In recent years, workplaces and the role of a line manager in particular have shifted significantly, moving away from predictable routines, strict working times and an uncompromising hierarchy. The new workplace has been transformed by a fresh workforce seeking responsibility and aspiring to progress up the career ladder. Offering his thoughts on why employers should be embracing change is James Stewart, chief operating officer – Macildowie.
Over the last decade, views about the traditional nine-to-five have altered dramatically. Thanks to automation, work that once took days to complete can now be done within minutes and the introduction of new working practices, like flexible working, have helped to shape the office environment and its culture. Some businesses have started to embrace a number of ‘work perk’ practices such as flexible and remote working.
While employers seek to improve company culture and employee wellbeing, the challenge for line managers and senior teams, is how to monitor flexible working without letting standards slip.
A line manager plays an integral role in the operation of a business, responsible for managing employees and resources, in pursuit of achieving a company-wide goal. With the operation of a team resting on their shoulders, and regular face-to-face contact made more challenging by the rise of remote and flexible working, the challenge of increasing the productivity of a team can be difficult.
Since the 1980s, technological advances have opened up opportunities for many to work from almost anywhere. The benefits for both employee and business are significant, from the ability to improve work-life balance, to the enhanced morale among divisions – all helping to build a solid company culture.
Ensuring the commitment of line managers and the involvement of the HR team is vital to the success of flexible working. To really see the benefits of the system, senior teams must foster a culture based on trust, respect and crucially, accountability.
New technologies and HR solutions help some businesses work to improve the awareness a line manager has of the tasks being worked on by their team, making remote working and arranging flexi-time a simpler solution to manage. It should be noted however, that these don’t always work for every business – it comes down to company culture and in an organisation based on trust and shared responsibility some of these solutions aren’t a natural fit.
The organisational culture of any company has to be right in order for the business, from back-office to front, to reap the rewards of new tech. Without it, embedding the desired change in behaviours is often more difficult than implementing the tech in the first place. In that situation the imagined return on investment often never materialises.
At Macildowie, we motivate our teams to stand out as individuals, to take responsibility for their role, their division, including embracing new ideas, through our ethos of becoming the ‘CEO of your own desk’.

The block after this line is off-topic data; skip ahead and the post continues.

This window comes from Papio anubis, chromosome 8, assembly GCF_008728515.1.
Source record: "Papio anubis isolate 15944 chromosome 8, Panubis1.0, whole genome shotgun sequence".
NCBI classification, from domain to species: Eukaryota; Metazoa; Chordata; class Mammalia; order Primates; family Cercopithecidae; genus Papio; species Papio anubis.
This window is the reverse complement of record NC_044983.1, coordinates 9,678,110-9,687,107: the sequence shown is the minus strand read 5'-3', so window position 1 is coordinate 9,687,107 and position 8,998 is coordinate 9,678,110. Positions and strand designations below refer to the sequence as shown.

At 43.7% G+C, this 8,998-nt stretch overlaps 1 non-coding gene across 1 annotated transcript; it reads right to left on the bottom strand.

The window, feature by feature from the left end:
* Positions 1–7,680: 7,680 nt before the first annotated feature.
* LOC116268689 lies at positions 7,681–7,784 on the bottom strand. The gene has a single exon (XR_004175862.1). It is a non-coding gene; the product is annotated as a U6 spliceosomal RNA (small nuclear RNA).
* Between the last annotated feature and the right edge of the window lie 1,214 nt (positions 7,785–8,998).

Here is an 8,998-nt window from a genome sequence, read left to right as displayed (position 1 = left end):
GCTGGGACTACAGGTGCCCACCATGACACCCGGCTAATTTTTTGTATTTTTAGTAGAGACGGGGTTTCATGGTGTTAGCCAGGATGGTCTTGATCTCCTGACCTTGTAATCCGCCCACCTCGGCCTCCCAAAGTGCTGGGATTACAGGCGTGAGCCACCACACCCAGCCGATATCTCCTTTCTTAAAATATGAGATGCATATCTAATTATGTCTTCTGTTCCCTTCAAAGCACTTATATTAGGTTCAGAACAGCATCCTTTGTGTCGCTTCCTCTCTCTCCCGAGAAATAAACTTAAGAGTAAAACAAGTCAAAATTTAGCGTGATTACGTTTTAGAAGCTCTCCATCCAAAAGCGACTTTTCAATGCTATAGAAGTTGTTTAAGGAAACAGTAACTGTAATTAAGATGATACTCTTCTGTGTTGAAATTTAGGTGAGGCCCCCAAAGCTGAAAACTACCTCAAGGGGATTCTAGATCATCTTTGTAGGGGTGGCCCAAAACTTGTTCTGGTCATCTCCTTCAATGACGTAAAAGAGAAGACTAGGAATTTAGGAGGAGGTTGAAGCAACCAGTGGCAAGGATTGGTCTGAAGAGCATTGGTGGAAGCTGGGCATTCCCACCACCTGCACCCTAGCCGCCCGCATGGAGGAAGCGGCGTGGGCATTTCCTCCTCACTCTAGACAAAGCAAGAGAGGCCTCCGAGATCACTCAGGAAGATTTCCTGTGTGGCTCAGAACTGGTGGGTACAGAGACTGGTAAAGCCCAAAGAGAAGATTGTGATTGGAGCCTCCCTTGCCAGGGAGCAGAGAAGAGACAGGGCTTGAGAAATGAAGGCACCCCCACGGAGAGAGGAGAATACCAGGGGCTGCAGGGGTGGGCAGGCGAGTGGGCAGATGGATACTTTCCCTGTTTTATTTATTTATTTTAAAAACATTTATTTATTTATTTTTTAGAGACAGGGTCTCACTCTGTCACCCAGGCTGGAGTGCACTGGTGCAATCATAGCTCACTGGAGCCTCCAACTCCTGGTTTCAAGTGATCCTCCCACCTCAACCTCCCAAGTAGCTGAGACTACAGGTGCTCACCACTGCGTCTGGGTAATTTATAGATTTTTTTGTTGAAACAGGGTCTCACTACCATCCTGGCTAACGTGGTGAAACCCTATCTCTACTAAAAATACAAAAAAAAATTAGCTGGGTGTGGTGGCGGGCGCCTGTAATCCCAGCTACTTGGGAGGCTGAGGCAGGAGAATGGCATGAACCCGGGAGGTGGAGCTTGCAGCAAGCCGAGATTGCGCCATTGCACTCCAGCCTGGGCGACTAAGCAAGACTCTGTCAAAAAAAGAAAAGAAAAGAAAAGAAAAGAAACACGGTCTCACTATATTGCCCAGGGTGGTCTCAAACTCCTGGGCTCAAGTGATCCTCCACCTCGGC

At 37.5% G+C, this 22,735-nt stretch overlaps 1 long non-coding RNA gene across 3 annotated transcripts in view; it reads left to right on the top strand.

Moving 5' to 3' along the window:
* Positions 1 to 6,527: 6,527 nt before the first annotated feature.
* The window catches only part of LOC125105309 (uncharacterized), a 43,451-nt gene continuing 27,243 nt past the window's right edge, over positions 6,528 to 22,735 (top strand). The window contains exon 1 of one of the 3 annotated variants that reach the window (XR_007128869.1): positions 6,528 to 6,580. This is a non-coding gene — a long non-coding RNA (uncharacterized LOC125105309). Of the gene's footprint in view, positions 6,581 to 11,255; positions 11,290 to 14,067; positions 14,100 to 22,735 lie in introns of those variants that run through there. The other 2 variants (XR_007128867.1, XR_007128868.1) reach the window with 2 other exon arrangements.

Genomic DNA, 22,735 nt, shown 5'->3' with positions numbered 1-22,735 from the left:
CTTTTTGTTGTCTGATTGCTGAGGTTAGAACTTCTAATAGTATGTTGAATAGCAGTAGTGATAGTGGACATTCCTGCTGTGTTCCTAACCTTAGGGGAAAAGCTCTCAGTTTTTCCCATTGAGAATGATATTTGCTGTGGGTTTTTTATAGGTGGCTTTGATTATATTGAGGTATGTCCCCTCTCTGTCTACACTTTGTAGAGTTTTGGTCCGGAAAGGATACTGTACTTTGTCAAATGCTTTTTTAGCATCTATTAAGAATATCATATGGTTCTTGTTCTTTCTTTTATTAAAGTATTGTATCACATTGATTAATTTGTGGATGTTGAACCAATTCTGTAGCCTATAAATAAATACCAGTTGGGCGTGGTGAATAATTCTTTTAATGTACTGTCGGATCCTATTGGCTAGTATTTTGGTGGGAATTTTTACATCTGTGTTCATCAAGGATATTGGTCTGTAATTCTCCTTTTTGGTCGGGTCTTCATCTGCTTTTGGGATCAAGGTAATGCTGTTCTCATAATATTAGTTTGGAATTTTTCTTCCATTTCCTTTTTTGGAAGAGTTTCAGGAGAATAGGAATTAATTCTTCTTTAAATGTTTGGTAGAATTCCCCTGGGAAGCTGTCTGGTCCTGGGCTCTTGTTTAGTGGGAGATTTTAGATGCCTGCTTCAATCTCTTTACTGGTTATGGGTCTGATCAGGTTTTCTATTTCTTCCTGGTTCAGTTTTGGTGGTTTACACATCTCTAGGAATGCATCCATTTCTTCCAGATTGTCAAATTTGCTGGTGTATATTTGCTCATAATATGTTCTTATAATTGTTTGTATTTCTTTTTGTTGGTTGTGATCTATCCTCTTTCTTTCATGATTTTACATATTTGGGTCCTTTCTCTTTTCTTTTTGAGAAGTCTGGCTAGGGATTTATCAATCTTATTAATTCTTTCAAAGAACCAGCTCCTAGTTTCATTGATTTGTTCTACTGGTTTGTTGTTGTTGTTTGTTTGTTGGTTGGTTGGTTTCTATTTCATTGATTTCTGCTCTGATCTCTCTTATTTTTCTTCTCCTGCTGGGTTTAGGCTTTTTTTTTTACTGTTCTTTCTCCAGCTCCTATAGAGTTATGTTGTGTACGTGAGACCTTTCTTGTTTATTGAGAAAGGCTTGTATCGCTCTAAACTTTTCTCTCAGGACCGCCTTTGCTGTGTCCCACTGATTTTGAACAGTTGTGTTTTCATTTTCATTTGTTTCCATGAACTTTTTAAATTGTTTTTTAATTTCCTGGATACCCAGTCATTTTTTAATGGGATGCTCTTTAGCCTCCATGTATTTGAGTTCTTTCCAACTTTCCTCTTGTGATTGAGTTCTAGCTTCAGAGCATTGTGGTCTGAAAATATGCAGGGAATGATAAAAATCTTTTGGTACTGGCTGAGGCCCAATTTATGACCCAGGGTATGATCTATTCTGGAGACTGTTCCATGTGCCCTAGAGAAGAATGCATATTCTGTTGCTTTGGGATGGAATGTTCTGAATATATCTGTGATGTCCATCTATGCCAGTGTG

The mentality encourages our teams to set their own development plan and most importantly, take accountability for their day-to-day role. By taking control of their working life and managing their time more effectively, they give line managers more freedom to oversee other areas of the business such as training, development, and performance coaching. Over the years, we have discovered this mentality inspires our teams, no matter their ‘office rank’, to take charge and feel as though you are making a difference to the business.
This mentality too, plays a pivotal role in the modern workforce. No longer are employees restricted by the rigid parameters of their contracts, instead businesses are creating a series of unwritten rules that go beyond the standard contract or agreement.
This theory, widely known as a ‘psychological contract’, originated in the 1960s and outlines the beliefs, understandings and commitments shared between employer and employee. This intangible psychological contract will define the unwritten expectations, shared values and perceptions between the two parties.
Particularly today, millennials and the Gen-Z workforce are actively looking for responsibility, with a desire to progress up the career ladder, and are searching for opportunities to demonstrate their ambition. The psychological contract helps businesses to define their culture and operating procedures, as well as communicating to staff that opportunities to individually thrive are available.
From a recruitment perspective, it may also work in favour of helping to attract and retain the younger generation, showcasing to those in the job market that the business and its goals are open to interpretation.
We acknowledge that no two people are the same. It’s crucial for businesses, and equally, line managers, to understand their workforce and allow them to thrive, not just from hitting targets, but also by taking charge of their own work.
Talented employees that have freedom and trust from their line managers to be innovators and contributors, rather than simply following orders, are far more likely to feel valued and happy, and therefore more likely to see their long-term future with the company.